Mind… blown….

Wednesday, April 8, 2015

Die Statistics Die

There's been plenty of thrashing-about of late over the proper use of statistics in research and mathematical thinking, and interestingly toward the end of John Brockman's 2015 volume, "This Idea Must Die" (his yearly compendium of responses to an annual Edge question) several writers suggest statistical notions that are "ready for retirement":

Victoria Stodden on "Reproducibility":

Emanuel Derman on "The Power of Statistics":

Charles Seife on "Statistical Significance": 

Gerd Gigerenzer on "Scientific Inference via Statistical Rituals": 

and perhaps my favorite:
Bart Kosko on "Statistical Independence":

(For some reason Nassim Taleb's essay on "Standard Deviation" is missing from the online version of the volume, though included in the hard copy???)

The entire volume is an interesting read, with a wide range of opinions; most of which are included online below (including some other math-related essays as well):

Monday, April 6, 2015

Recognizing Langlands

H/T to Colm Mulcahy for pointing out this longish and wonderful piece on Robert Langlands:

And one blogger's attempt to explain briefly/simply what the Langland's Program is all about:

Sunday, April 5, 2015

Chaotic Math…

"The mathematics of chaotic systems produces the same effect at every scale. Tell me how precise you want to be, and I can introduce my little germ of instability one decimal place further along; it may take a few more repetitions before the whole system's state becomes unpredictable, but the inevitability of chaos remains. The conventional image has the flap of a butterfly's wings in Brazil causing a storm in China, but even this is a needlessly gross impetus. The physicist David Ruelle, a major figure in chaos theory, gives a convincing demonstration that suspending the gravitational effect on our atmosphere of one electron at the limit of the observable universe would take no more than two weeks to make a difference in Earth's weather equivalent to having rain rather than sun during a romantic picnic."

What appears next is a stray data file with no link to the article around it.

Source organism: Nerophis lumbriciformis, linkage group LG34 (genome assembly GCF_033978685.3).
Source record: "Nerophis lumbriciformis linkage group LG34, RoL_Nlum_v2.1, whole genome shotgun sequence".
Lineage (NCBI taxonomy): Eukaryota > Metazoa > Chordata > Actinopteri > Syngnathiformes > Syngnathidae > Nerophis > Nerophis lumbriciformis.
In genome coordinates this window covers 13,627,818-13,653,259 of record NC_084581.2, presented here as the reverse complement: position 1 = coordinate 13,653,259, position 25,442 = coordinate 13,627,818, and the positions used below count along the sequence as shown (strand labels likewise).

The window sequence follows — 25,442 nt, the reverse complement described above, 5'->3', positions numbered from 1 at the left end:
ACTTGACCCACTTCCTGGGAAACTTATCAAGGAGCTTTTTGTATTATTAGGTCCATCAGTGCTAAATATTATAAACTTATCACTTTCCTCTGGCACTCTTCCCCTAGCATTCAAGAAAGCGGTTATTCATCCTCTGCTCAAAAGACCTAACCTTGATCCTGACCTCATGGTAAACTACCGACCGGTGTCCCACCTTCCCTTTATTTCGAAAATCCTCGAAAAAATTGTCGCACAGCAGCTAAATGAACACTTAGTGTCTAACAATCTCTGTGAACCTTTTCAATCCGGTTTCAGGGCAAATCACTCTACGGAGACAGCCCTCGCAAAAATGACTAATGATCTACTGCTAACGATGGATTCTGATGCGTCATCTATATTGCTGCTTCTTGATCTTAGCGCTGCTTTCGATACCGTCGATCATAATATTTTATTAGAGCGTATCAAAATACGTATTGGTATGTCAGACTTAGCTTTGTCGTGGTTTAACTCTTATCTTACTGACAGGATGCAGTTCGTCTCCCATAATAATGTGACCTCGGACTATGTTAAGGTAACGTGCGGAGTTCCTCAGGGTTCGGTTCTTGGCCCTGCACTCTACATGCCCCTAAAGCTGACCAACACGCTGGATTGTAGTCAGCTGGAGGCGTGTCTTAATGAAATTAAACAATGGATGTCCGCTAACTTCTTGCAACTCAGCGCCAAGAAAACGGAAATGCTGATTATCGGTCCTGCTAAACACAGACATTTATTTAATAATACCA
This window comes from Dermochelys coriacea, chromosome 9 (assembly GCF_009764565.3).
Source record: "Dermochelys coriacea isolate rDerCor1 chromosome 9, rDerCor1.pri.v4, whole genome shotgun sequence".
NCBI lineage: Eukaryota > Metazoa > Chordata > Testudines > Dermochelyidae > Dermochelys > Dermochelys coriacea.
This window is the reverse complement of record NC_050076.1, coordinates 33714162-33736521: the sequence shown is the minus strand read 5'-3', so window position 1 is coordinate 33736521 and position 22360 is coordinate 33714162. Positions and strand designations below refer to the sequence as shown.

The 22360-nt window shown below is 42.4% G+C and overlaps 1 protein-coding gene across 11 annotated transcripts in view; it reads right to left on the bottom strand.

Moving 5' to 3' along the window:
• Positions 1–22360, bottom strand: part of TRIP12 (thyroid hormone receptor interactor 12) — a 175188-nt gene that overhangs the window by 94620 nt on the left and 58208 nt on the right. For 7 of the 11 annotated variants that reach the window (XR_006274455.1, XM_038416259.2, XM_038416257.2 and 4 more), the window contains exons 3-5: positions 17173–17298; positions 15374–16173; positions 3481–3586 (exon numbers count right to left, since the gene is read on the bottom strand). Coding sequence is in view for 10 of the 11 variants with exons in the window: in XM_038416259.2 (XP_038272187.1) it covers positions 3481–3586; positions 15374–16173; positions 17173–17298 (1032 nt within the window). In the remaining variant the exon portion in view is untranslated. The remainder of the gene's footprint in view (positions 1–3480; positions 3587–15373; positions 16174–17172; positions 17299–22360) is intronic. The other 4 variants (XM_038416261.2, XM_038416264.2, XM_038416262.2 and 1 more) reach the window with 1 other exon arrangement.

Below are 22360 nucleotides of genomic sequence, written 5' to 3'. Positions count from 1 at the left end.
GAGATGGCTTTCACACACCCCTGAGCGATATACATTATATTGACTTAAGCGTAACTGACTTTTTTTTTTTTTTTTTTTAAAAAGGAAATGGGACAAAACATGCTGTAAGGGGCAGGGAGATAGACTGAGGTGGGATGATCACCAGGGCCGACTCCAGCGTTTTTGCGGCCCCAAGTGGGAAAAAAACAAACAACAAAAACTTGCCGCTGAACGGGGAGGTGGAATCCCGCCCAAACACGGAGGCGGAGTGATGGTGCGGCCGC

-- From Michael and Ellen Kaplan's book "Chances Are…"

[…If you have a favorite math-related passage that might make a nice Sunday morning reflection here let me know ( If I use one submitted by a reader, I'll cite the contributor.]

Thursday, April 2, 2015

Incomparable Conway

Fa-a-a-antastic post yesterday from Colm Mulcahy on John Conway, about whom, it turns out, there is a biography, "Genius At Play," coming out in July!... Wooo-hooo, 400+ delicious pages on one of the most interesting maths guys around. Anyway, short videos, lotsa good links, and 'tales' to be had below:

Also, a much older, longer (and very interesting) Charles Seife piece on Conway here:

Quoting Conway from the Seife piece:
"I'm not so much a mathematician as a teacher. In America, kids aren't supposed to like mathematics. It's so sad... Most people think that mathematics is cold. But it's not at all! For me, the whole damn thing is sensual and exciting. I like what it looks like, and I get a hell of a lot more pleasure out of math than most people do out of art!... I feel like an artist. I like beautiful things -- they're there already; man doesn't have to create it. I don't believe in God, but I believe that nature is unbelievably subtle and clever. In physics, for instance, the real answer to a problem is usually so subtle and surprising that it wasn't even considered in the first place. That the speed of light is a constant -- impossible! Nobody even thought about it. And quantum mechanics is even worse, but it's so beautiful, and it works!... I really do enjoy the beauty of nature -- and math is natural. Nobody could have invented the mathematical universe. It was there, waiting to be discovered, and it's crazy, it's bizarre."

Wednesday, April 1, 2015

"Everybody Loves Riemann" (new from BBC)

In conjunction with their long-running Horizon science broadcasts, the wonderful folks at the BBC begin a new 3-part series this evening, on the life and work of seminal German mathematician Bernhard Riemann, entitled, "Everybody Loves Riemann."  The first hour (Part One), narrated by Ray Romano, is a biographical profile of Riemann's brief 39-year lifetime, focusing on early mathematical work and achievements. Thursday evening's Part Two will be devoted entirely to the 150+ year-old, still-unproven Riemann Hypothesis for which he is most famous. And Part Three, we are told, will culminate on Friday with a special, and highly-anticipated, 1-hour live presentation of some sort from eminent British mathematician Sir Andrew Wiles.
Read more about it here: